The end of an era has dawned; my daughter is no longer nursing. When she was born and I started breastfeeding I said that I was going to do it for one year and then she was cut off (yes, “cut off” were my exact words). After my 10 months of vomit filled pregnancy, I wanted my body back to myself and dreamed about the day that I could eat what I wanted and drink what I wanted… Well, one year came and went, my priorities changed and we were still a nursing team. I learned all about the World Health Organization’s 2 year recommendation and that the world average of nursing cessation was 4.2 years old… so I decided at 2 years we would start the weaning process. I felt good about our choice to continue, and I say our choice because it was one that we both made. Everly had already decreased feedings at her own pace since she turned one year, it wasn’t something that I pushed or discouraged. On her own she went down to 2 feedings/day (nap and bedtime) and I was happy to continue with this routine. It didn’t bother me that some people thought it was weird that I was still nursing her. I thought it was weird that they thought it was weird… ah our lovely Western Culture and its sexualization of the breasts.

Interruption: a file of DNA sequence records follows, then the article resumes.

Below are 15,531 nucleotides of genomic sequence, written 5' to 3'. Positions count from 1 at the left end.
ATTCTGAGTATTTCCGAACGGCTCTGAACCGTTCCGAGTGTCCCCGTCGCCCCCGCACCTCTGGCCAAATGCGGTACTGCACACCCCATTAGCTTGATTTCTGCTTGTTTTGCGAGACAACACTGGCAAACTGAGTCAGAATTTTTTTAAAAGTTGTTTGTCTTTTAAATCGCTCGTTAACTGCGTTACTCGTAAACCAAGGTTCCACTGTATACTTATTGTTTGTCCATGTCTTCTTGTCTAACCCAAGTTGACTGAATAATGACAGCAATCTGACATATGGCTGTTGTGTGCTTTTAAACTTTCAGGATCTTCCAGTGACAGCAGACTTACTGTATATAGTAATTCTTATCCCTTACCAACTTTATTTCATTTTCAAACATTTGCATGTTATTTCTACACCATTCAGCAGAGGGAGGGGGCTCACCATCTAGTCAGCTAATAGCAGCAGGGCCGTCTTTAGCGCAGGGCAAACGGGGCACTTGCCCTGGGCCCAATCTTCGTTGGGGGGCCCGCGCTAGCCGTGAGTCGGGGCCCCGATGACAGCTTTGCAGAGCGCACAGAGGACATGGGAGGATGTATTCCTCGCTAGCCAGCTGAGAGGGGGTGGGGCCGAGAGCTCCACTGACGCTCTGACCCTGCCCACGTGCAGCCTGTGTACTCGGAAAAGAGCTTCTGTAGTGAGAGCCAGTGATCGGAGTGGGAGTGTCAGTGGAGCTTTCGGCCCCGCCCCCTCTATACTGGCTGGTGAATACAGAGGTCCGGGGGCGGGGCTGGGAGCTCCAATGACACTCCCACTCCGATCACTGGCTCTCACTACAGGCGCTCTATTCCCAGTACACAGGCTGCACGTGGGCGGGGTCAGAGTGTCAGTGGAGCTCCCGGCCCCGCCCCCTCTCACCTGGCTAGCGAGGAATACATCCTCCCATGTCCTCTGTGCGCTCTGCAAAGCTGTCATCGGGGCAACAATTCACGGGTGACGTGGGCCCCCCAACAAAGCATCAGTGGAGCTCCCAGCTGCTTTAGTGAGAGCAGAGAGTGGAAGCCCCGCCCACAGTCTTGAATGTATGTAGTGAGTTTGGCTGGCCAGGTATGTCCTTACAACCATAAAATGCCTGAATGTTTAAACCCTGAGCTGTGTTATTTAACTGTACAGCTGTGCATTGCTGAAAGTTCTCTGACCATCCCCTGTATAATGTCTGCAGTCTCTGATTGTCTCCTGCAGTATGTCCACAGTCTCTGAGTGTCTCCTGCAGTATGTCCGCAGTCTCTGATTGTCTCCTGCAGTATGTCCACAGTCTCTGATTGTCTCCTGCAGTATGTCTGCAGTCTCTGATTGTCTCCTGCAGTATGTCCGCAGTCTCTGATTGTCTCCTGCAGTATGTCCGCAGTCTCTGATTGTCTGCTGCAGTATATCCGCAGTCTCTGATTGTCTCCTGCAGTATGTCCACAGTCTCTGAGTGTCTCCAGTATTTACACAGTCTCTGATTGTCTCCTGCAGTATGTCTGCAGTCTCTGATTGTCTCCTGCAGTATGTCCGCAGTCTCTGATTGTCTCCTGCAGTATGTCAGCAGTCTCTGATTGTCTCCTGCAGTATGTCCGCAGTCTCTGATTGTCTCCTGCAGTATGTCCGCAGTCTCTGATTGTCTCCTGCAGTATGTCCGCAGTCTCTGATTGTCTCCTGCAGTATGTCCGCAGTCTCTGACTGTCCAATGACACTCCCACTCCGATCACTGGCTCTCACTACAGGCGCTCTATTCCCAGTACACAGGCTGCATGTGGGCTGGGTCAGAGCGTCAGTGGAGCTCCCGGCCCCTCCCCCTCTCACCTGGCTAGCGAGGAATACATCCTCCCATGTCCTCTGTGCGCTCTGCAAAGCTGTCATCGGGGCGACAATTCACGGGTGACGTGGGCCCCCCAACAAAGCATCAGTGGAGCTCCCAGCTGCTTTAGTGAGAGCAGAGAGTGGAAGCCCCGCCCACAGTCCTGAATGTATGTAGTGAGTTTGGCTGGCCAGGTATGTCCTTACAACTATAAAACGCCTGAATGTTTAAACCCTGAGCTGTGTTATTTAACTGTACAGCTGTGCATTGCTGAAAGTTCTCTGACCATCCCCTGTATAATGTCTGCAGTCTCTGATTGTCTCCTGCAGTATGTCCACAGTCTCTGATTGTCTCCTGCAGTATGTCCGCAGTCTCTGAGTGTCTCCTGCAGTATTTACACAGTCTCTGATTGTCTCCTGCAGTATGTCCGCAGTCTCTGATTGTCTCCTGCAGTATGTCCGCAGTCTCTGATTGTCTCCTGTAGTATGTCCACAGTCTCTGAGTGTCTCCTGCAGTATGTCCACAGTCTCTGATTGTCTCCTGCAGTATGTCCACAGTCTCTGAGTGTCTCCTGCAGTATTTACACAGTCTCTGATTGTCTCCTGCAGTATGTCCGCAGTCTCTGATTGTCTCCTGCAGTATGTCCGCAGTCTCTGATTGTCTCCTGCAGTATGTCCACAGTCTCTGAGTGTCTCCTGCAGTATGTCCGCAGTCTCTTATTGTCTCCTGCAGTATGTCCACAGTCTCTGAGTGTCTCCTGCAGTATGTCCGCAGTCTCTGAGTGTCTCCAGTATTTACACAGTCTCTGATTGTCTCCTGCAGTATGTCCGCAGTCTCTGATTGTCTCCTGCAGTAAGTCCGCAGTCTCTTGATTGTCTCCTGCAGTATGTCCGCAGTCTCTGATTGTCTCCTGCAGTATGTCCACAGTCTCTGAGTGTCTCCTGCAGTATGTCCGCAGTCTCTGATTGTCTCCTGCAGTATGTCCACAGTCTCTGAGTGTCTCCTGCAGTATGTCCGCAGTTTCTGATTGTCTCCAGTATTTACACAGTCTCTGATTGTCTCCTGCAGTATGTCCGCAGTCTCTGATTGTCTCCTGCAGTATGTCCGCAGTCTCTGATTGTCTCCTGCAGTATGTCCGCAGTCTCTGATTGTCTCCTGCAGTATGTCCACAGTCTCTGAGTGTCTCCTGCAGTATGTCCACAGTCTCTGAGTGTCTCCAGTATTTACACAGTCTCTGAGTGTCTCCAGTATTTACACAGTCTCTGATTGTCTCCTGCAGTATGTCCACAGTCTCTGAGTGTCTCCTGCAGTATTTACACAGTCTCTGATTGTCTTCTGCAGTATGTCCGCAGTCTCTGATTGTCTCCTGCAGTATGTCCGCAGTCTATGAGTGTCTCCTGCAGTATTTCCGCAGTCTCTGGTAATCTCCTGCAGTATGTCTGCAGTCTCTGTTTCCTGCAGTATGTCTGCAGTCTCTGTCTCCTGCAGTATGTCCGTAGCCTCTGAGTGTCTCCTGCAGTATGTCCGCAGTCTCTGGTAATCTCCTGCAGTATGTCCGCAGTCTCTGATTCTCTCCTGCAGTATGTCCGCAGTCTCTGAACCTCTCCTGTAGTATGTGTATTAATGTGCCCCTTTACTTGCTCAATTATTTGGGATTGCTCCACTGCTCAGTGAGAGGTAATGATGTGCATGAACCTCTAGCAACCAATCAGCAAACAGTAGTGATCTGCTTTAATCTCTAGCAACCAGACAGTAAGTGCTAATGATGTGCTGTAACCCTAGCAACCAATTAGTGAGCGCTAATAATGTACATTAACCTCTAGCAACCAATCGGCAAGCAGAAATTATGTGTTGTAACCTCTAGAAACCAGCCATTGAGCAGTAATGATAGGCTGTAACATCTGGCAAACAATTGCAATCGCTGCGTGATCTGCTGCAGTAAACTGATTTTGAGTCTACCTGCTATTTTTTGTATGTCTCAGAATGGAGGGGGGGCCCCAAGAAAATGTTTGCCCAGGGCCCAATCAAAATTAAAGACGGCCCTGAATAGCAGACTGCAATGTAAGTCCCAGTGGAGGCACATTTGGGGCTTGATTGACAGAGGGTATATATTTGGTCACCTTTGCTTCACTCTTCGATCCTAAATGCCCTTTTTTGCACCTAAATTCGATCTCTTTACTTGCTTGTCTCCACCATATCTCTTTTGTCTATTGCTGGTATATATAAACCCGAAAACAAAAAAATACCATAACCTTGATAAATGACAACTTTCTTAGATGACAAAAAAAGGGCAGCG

And then I started experiencing severe digestive health issues. Suddenly I had doctors encouraging me to take different medications that were not healthy to take while nursing. I had a tough choice- her or me; for the past 2 months, I have chosen her. After some soul searching and talking to other experienced moms, I realized it wasn’t such a black and white situation; there was pretty shade of gray area. By taking these pills that may help to stabilize my digestive health I am better able to be there for her all the time. I won’t have to keep a stash of toys in the bathroom just in case we have to hang out in there for extended periods of time and we won’t have to remain at home when we would rather be at the park or the pool or playgroup.